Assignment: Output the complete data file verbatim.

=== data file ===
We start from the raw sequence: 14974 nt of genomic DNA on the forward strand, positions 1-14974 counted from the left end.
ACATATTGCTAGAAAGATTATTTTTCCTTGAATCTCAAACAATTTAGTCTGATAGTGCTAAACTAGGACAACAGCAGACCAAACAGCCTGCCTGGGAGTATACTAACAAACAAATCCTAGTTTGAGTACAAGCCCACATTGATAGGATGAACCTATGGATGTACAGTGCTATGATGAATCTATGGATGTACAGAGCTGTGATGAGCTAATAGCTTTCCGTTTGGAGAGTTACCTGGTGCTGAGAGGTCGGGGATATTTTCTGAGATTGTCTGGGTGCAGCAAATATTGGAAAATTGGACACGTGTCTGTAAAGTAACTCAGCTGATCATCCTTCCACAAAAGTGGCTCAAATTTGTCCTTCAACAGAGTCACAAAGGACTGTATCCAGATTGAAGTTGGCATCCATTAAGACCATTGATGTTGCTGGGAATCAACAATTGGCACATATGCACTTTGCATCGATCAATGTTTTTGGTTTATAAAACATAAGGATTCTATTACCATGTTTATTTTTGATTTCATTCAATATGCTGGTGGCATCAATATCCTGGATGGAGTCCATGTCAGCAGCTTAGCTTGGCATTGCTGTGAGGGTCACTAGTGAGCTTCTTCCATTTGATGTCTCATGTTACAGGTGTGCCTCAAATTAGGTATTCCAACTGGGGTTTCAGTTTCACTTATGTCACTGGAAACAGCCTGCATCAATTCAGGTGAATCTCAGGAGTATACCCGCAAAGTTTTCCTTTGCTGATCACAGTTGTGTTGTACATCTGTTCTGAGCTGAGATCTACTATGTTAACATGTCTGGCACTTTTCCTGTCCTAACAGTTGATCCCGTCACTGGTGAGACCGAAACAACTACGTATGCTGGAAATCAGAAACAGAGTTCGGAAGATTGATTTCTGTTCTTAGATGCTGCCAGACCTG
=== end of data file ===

We start from the raw sequence: 14974 nt of genomic DNA on the forward strand, positions 1-14974 counted from the left end.
ACATATTGCTAGAAAGATTATTTTTCCTTGAATCTCAAACAATTTAGTCTGATAGTGCTAAACTAGGACAACAGCAGACCAAACAGCCTGCCTGGGAGTATACTAACAAACAAATCCTAGTTTGAGTACAAGCCCACATTGATAGGATGAACCTATGGATGTACAGTGCTATGATGAATCTATGGATGTACAGAGCTGTGATGAGCTAATAGCTTTCCGTTTGGAGAGTTACCTGGTGCTGAGAGGTCGGGGATATTTTCTGAGATTGTCTGGGTGCAGCAAATATTGGAAAATTGGACACGTGTCTGTAAAGTAACTCAGCTGATCATCCTTCCACAAAAGTGGCTCAAATTTGTCCTTCAACAGAGTCACAAAGGACTGTATCCAGATTGAAGTTGGCATCCATTAAGACCATTGATGTTGCTGGGAATCAACAATTGGCACATATGCACTTTGCATCGATCAATGTTTTTGGTTTATAAAACATAAGGATTCTATTACCATGTTTATTTTTGATTTCATTCAATATGCTGGTGGCATCAATATCCTGGATGGAGTCCATGTCAGCAGCTTAGCTTGGCATTGCTGTGAGGGTCACTAGTGAGCTTCTTCCATTTGATGTCTCATGTTACAGGTGTGCCTCAAATTAGGTATTCCAACTGGGGTTTCAGTTTCACTTATGTCACTGGAAACAGCCTGCATCAATTCAGGTGAATCTCAGGAGTATACCCGCAAAGTTTTCCTTTGCTGATCACAGTTGTGTTGTACATCTGTTCTGAGCTGAGATCTACTATGTTAACATGTCTGGCACTTTTCCTGTCCTAACAGTTGATCCCGTCACTGGTGAGACCGAAACAACTACGTATGCTGGAAATCAGAAACAGAGTTCGGAAGATTGATTTCTGTTCTTAGATGCTGCCAGACCTG